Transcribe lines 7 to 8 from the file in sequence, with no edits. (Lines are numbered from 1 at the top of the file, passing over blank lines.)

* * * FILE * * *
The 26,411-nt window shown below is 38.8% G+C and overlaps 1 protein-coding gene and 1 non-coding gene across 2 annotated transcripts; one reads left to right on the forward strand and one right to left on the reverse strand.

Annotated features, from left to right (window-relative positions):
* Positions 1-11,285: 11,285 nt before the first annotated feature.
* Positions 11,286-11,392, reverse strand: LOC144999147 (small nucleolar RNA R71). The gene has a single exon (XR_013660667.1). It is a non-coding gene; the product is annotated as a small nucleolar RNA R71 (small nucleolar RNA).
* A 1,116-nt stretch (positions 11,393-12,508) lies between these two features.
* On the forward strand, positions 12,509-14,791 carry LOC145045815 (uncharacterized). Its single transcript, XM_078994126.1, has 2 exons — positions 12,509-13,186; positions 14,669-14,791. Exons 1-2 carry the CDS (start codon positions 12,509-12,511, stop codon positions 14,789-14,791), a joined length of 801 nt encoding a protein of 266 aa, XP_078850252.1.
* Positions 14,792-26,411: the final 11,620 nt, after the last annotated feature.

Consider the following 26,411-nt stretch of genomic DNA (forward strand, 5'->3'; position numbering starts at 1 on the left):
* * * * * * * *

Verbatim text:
* Positions 14,792-26,411: the final 11,620 nt, after the last annotated feature.

Consider the following 26,411-nt stretch of genomic DNA (forward strand, 5'->3'; position numbering starts at 1 on the left):